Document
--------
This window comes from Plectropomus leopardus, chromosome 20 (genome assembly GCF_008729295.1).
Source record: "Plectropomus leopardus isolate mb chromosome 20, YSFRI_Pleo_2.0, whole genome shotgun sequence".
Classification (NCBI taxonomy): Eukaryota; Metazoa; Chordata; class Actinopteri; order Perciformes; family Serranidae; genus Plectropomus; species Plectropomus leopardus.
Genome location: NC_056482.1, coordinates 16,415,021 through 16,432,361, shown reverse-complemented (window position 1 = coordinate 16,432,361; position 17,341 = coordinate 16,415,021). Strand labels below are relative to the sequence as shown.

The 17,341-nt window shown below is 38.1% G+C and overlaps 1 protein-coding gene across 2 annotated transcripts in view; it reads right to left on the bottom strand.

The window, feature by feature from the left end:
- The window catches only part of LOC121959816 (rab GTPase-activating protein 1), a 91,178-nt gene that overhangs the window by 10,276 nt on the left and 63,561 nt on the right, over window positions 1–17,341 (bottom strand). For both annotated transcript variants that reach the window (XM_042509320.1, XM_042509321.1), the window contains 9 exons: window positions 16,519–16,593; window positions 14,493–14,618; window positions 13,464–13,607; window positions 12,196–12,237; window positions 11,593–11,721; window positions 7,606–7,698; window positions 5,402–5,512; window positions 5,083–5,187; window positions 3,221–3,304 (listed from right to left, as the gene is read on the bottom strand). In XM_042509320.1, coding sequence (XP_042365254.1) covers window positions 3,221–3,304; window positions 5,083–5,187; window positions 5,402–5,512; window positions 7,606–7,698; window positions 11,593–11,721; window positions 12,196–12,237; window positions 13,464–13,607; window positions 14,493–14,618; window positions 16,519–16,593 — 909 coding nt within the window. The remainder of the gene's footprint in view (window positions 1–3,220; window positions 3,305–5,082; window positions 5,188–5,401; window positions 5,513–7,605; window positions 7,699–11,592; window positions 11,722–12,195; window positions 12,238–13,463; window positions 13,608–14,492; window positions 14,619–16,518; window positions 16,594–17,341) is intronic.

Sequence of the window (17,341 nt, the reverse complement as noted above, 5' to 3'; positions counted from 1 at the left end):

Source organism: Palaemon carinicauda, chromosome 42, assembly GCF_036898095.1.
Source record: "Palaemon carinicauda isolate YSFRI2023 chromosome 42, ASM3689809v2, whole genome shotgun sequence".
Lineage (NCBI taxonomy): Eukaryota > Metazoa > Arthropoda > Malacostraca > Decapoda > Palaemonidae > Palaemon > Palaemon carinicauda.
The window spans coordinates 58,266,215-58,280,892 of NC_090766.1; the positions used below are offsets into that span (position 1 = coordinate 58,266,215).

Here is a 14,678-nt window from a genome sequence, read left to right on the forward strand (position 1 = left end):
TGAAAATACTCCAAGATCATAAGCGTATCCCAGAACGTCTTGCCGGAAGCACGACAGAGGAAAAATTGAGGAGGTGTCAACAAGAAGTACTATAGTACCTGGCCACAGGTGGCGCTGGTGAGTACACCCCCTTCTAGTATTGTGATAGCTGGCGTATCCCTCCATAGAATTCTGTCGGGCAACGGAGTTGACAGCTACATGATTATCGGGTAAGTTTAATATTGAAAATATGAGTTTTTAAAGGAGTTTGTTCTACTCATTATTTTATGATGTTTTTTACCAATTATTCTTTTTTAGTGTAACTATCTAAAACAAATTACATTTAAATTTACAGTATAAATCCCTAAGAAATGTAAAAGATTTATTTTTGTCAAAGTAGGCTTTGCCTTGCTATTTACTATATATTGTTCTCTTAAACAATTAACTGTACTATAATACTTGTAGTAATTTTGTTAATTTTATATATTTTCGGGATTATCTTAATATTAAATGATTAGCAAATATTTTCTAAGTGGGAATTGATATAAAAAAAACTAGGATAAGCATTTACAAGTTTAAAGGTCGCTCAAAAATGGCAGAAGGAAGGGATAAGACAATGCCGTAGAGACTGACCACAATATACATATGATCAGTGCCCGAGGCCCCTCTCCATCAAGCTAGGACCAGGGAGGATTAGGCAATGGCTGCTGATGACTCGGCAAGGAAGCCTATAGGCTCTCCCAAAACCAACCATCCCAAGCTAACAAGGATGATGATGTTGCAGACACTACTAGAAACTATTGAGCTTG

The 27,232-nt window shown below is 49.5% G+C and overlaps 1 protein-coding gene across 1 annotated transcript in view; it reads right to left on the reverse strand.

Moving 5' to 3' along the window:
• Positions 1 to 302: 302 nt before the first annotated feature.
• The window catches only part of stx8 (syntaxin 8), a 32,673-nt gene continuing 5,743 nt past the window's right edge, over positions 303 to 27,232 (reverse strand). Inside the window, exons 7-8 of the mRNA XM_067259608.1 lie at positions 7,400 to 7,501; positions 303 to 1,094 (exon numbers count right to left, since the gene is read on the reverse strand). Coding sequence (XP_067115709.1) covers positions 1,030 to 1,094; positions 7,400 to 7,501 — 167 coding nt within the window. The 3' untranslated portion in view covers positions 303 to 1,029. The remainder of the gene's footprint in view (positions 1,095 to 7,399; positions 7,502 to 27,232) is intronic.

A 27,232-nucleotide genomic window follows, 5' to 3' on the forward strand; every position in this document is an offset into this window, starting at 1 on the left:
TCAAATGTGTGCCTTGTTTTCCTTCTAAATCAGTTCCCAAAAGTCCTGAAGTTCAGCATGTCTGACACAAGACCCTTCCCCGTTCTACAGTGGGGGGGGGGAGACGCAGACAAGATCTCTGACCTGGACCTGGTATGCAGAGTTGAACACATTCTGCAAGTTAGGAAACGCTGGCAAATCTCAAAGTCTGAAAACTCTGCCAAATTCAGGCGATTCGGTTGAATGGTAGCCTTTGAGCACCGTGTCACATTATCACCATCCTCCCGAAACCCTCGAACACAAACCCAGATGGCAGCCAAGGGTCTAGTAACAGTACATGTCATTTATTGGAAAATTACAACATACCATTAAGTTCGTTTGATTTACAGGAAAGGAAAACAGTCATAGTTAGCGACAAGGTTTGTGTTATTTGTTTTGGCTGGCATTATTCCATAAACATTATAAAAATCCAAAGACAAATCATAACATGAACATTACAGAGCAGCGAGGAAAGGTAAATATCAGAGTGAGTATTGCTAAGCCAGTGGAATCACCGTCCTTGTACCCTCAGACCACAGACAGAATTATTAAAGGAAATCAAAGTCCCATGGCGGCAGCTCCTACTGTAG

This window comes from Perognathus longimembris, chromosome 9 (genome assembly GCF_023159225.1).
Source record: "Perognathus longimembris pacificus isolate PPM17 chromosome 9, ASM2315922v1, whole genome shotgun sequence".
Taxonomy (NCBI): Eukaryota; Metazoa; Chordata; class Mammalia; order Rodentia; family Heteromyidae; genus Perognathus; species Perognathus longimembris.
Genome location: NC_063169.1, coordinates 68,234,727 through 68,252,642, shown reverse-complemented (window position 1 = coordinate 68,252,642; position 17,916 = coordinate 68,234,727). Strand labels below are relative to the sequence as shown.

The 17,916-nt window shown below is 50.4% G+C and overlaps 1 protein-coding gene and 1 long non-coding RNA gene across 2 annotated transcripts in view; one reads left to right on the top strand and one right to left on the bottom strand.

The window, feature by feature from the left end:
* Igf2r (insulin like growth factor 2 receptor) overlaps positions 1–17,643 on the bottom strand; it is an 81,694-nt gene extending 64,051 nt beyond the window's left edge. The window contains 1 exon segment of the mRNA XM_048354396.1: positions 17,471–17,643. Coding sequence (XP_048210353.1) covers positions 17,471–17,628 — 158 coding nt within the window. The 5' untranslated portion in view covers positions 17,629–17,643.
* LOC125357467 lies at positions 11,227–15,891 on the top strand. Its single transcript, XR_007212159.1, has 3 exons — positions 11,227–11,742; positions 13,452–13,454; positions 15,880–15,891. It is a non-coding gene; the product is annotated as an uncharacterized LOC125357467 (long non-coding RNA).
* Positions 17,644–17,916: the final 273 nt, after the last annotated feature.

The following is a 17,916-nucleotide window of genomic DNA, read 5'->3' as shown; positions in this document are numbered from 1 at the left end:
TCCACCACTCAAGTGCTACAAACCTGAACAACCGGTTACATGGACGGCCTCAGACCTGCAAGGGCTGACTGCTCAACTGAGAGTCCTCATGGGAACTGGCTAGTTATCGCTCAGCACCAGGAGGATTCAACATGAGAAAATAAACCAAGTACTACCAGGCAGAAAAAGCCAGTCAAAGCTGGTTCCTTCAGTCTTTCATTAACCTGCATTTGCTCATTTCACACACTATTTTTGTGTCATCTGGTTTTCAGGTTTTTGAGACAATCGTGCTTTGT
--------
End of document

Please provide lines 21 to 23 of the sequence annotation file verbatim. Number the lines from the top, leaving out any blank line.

This window comes from Perognathus longimembris, chromosome 9 (genome assembly GCF_023159225.1).
Source record: "Perognathus longimembris pacificus isolate PPM17 chromosome 9, ASM2315922v1, whole genome shotgun sequence".
Taxonomy (NCBI): Eukaryota; Metazoa; Chordata; class Mammalia; order Rodentia; family Heteromyidae; genus Perognathus; species Perognathus longimembris.